1 Didier Moureau   France 7:18.4 Q
2 Boris Brechko   Soviet Union 7:19.9 Q
3 Domenico Cambieri   Italy 7:20.5 R
4 Luis Omedes   Spain 7:25.5 R
Antero Tukiainen   Finland DNF[5] R

Quarterfinal 2Edit

Rank Rowers Coxswain Nation Time Notes
1 Al Rossi   United States 7:17.9 Q
2 Paul Massey   Great Britain 7:18.3 Q
3 Eivin Kristensen   Denmark 7:33.9 R
4 Albert Selim El-Mankabadi   Egypt 7:52.8 R

Quarterfinal 3Edit

Rank Rowers Coxswain Nation Time Notes
1 Miroslav Koranda   Czechoslovakia 7:16.6 Q
2 Leif Andersen   Norway 7:21.6 Q
3 Hans Caro   Netherlands 7:24.9 R
4 Tamatsu Kogure   Japan 7:29.8 R

Quarterfinal 4Edit

Rank Rowers Coxswain Nation Time Notes
1 Walter Leiser   Switzerland 7:20.7 Q
2 Jorge Arripe   Argentina 7:24.4 Q
3 Hans Joachim Wiemken   Germany 7:24.8 R
4 Colin Johnstone   New Zealand 7:25.2 R

First repechageEdit

Three heats were rowed in the round one repechage on 21 July,[7] with the first team to qualify for the semi-final repechage.[8]

First repechage heat 1Edit

Rank Rowers Coxswain Nation Time Notes
1 Domenico Cambieri   Italy 7:06.0 Q
2 Colin Johnstone   New Zealand 7:07.3
3 Tamatsu Kogure   Japan 7:13.9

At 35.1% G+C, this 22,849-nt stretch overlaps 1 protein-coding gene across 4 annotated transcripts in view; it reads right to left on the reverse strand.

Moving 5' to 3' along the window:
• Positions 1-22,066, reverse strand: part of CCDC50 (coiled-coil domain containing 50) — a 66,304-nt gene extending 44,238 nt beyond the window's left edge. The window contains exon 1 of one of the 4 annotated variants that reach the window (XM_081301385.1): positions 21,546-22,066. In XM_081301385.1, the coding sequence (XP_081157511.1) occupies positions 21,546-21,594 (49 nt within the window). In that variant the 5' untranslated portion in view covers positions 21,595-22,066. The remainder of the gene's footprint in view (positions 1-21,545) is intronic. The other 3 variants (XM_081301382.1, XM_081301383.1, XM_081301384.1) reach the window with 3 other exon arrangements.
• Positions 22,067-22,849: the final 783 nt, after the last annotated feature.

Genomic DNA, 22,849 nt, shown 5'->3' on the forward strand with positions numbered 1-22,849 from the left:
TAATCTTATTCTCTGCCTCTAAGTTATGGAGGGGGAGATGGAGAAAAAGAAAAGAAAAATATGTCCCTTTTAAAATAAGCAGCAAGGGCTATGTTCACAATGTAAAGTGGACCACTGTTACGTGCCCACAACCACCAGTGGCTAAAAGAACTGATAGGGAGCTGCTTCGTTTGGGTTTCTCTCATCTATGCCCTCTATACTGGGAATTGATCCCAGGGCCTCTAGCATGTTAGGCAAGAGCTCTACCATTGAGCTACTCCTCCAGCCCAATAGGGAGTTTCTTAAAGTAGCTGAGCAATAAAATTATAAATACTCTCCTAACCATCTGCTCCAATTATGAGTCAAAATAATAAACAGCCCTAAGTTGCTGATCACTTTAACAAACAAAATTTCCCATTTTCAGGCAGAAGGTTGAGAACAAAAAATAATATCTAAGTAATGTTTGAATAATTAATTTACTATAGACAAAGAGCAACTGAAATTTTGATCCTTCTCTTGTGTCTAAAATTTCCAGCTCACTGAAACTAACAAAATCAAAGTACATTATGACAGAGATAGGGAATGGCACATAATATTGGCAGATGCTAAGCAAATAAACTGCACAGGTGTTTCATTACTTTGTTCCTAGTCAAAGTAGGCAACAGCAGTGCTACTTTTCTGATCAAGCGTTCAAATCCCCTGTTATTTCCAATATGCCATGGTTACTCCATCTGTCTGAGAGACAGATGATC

First repechage heat 2Edit

Rank Rowers Coxswain Nation Time Notes
1 Eivin Kristensen   Denmark 7:03.4 Q
2 Hans Joachim Wiemken   Germany 7:04.6
3 Luis Omedes   Spain 7:06.9

First repechage heat 3Edit

Rank Rowers Coxswain Nation Time Notes
1 Antero Tukiainen   Finland 7:00.7 Q
2 Hans Caro   Netherlands 7:04.2
3 Albert Selim El-Mankabadi   Egypt 7:21.0

SemifinalsEdit

Two heats were rowed in the semifinals on 21 July,[7] with the first team to qualify for the final, and all other teams to progress to the semifinal repechage.[9][10]

Semifinal 1Edit

Rank Rowers Coxswain Nation Time Notes
1 Al Rossi   United States 7:07.6 Q
2 Didier Moureau   France 7:11.2 R
3 Leif Andersen   Norway 7:12.6 R
4 Jorge Arripe   Argentina 7:14.6 R

Semifinal 2Edit

Rank Rowers Coxswain Nation Time Notes